UN officials meddle in British welfare reforms – again….

IDS headshot‘In an extraordinary report, the UN High Commissioner for Refugees said strengthened immigration policies designed to prevent health and benefit tourism could leave immigrants feeling stigmatised. The measures have been introduced by the Government to verify migrants’ immigration status before they receive health and housing benefits. Angry Tory MPs branded the report foolish, irresponsible, Left-wing garbage.’ – Daily Mail

  • South Sudan, Syria..doesn’t the UN have real problems to deal with? – Daily Mail Leader
  • At least no one listens to these bureaucrats – The Sun Says (£)
  • Human rights ruling allows mother to stay in UK to see daughter she stabbed – Daily Mail

…as IDS declares: no hiding place for those who choose not to work

‘Looking for work requires as much effort and commitment as a full-time job – jobseekers should think of themselves as in work to find work. Claiming unemployment  benefits is no longer a lifestyle choice. Fair to claimants and fair to the taxpayer – those are the changes we’re making. We can’t fix the welfare system overnight, but we’re getting there.’ – Daily Mail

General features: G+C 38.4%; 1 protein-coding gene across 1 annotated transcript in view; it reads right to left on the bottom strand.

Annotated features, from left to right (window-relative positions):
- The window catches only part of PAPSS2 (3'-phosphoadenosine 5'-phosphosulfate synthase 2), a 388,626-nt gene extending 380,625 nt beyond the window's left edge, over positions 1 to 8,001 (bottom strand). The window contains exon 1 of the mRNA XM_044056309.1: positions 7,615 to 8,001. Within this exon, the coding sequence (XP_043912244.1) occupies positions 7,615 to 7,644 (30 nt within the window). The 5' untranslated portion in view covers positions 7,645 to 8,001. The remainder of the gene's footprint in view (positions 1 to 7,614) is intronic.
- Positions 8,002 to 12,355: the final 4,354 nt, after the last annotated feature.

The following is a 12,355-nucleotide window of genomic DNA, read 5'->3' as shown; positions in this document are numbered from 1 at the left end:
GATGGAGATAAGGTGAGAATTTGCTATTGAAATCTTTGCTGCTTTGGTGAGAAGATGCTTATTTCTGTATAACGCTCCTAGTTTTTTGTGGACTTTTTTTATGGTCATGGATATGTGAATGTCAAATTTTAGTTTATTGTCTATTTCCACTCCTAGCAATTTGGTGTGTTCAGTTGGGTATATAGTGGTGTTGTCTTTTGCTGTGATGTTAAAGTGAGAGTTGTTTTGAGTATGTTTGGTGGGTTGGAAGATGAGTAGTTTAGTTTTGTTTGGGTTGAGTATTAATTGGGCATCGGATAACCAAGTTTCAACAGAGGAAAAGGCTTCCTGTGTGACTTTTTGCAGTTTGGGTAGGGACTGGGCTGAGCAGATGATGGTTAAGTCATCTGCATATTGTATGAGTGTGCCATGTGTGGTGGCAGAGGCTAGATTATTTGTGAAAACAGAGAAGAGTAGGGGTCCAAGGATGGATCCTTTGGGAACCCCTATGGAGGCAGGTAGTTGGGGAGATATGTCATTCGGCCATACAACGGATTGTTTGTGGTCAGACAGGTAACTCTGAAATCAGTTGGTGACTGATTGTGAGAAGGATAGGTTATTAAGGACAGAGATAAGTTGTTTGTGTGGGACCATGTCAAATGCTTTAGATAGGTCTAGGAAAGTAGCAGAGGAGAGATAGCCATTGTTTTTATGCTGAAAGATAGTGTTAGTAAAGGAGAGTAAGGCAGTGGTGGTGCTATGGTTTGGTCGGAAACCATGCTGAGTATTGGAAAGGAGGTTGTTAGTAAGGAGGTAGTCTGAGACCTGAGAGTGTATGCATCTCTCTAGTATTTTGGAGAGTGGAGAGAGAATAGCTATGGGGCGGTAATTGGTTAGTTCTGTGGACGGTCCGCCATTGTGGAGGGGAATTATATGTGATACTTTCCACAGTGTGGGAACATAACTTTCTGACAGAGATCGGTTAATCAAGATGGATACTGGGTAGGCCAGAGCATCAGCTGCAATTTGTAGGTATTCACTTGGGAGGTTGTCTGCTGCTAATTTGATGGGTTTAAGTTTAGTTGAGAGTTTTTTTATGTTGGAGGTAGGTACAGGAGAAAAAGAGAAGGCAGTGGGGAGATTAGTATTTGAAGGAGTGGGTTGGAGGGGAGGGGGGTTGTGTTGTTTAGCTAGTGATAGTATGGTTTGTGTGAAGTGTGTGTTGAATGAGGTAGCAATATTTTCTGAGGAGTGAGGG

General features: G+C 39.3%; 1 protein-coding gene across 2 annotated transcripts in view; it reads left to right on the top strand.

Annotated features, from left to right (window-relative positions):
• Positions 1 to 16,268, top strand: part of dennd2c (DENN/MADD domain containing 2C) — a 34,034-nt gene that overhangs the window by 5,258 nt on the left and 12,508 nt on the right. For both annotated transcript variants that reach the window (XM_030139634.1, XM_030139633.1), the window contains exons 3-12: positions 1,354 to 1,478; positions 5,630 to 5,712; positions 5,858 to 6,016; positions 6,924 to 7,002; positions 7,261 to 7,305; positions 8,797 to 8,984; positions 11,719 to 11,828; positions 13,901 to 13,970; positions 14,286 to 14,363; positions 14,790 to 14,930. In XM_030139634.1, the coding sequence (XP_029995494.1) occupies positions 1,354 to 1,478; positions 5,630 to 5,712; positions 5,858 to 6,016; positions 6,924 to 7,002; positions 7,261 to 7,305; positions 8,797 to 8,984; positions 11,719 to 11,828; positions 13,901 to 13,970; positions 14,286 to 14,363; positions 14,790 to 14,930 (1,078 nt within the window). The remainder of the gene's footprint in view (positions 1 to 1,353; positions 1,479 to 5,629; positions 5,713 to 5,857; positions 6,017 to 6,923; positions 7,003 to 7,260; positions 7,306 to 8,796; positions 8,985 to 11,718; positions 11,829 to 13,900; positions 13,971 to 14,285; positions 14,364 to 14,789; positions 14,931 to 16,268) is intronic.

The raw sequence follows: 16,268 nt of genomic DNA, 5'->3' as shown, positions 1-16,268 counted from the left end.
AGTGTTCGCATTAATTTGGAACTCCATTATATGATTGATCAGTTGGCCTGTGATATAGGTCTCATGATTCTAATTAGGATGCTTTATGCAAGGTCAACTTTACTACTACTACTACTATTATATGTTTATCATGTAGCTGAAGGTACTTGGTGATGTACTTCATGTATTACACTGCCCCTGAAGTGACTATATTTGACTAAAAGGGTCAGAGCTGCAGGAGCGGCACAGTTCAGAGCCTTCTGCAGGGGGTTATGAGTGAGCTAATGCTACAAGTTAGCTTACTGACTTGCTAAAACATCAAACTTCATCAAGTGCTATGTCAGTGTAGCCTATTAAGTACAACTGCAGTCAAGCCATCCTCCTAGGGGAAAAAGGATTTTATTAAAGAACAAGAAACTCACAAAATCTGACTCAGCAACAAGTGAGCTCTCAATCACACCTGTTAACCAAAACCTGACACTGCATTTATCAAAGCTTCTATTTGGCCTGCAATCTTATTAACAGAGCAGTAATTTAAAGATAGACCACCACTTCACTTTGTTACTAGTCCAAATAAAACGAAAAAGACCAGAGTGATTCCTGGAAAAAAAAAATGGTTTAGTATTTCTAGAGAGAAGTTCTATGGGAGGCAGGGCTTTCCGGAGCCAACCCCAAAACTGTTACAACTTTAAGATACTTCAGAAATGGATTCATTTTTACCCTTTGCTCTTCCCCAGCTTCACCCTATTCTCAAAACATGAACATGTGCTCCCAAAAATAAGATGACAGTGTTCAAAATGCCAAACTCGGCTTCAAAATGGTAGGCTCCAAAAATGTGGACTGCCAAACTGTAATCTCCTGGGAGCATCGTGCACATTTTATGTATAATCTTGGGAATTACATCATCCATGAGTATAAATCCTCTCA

What a year for George Osborne

Osborne Growth‘The prediction that Britain is on course to overtake Germany as Europe’s largest economy by 2030 sets the seal on a remarkable year for George Osborne. In 2012 he was booed at the Paralympics, the shame of the “omnishambles” budget still hot and uncertainty widespread about whether Britain had plunged back into recession. During the past 12 months, by contrast, good economic news has flowed, first as a trickle, then a steady stream and now in a gush.’ – The Times (£)

Time to raise interest rates, savers urge